UPDATE: Gravel has been loaded into the bay and the Tsiigehtchic Ferry Land opened, with delays, on June 21.

Imagine being shipwrecked, watching ships pass by along the horizon, but never close enough for you to hop on and escape.

People in Tsiigehtchic don’t have to imagine that right now, as the community has been repeatedly isolated for close to a week after high water from the Mackenzie River washed out the charter community’s ferry launch. Since June 14, there has been no ferry access to the community and high water limited how much service was available prior to that.

Stephanie Cardinal-Clark has been watching the ferry move from the Fort McPherson side to the Inuvik side for a few days. She admits she’s getting frustrated waiting. Residents fortunate enough to own boats are able to get across and buy supplies, though it still isn’t easy.

“There’s no bread, eggs, produce or dairy products,” Cardinal-Clark said. “Everyone has to make extra arrangements to meet a taxi on Inuvik side.”

It’s not just food that’s limited in the community either. As there is no airport, the entire charter community is dependent on the ferry to bring in everything from mail to medicine. In the event of a medical emergency, the only option in or out is by helicopter.

Even traditional harvesting practices, such as hunting and fishing, are being stymied by the elements. Debris carried by the high water prevents fishing and limited mobility is cutting off hunters from their quarry.

Things are getting bad enough, Gwichya Gwich’in Council interim president Mavis Clark sent a letter to Infrastructure Minister Diane Archie June 15 noting the community may need to declare a state of emergency if the situation doesn’t improve.

“We just had a couple days open that the ferry was able to land on the Tsiigehtchic landing,” she said. “The nurse that was here for a breakup was out on that. As soon as she was out, the water started rising and then we’re back in isolation. So we don’t even have a nurse here in the community.”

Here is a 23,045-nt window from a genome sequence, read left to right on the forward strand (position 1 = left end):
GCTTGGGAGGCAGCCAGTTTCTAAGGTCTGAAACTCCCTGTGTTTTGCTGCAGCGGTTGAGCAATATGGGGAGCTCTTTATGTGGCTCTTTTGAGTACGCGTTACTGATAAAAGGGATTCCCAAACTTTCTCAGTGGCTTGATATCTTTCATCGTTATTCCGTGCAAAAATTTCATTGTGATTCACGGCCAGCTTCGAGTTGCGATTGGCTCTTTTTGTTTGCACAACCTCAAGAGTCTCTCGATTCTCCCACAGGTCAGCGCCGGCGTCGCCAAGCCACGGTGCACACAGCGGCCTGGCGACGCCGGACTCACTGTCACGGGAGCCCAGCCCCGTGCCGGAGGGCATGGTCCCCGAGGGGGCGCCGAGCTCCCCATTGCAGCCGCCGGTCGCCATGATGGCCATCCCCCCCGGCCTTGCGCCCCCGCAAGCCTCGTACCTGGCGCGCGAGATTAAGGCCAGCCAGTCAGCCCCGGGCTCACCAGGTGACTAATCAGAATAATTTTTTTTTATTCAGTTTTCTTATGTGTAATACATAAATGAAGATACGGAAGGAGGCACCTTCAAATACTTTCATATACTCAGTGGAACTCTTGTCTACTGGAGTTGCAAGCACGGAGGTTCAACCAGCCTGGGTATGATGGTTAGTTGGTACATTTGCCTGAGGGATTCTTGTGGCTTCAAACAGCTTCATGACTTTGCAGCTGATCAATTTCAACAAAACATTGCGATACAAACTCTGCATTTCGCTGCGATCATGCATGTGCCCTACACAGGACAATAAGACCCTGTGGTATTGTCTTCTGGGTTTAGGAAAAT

Noting the lack of mail meant no one in the community was getting paid either, Clark expressed her hopes Housing NWT would be flexible in handling rent over the summer.

Adding to the frustration is a second boat launch, which Clark suggested could be accessed in the interim. However, she says she’s been told it cannot be used due to heritage reasons.

“It’s a heritage river and they’re not allowed to use the boat launch,” she said. “We have been using in the past and I don’t see why this should be such a big deal when it’s almost an emergency where we need food and we need our mail.”

Cardinal-Clark said she’s been told the water levels upriver are receding, so she’s hopeful the Mackenzie around Tsiigehtchic will follow suit in a few days. But it’s still a long few days when the community is waiting for food.

Gwichya Gwich’in Council negotiator Lawrence Norbert said the predicament is highly stressful, particularly as the community had just spent six weeks in isolation during spring break-up.

“That’s normal but you get anxious to get out of town and go elsewhere — Fort McPherson, Inuvik — to get that human contact with family and friends,” he said. “The three days of operation between June 11-13 was uplifting as some folks got a brief chance to ‘go to town’ for fresh groceries, do some banking and get some restaurant to take-out food.

“But then to have that taken away and for who knows long due to high water just adds another stressor.”

UPDATE: Gravel has been loaded into the bay and the Tsiigehtchic Ferry Land opened, with delays, on June 21.

 

A truck pours gravel into the Tsiigehtchic ferry landing. Service resumed June 21.

Eric Bowling

Your source for all things happening in the Beaufort Delta. Eric jumped at the chance to write for the Inuvik Drum after cutting his teeth in Alberta. He enjoys long walks, loud music and strong coffee....

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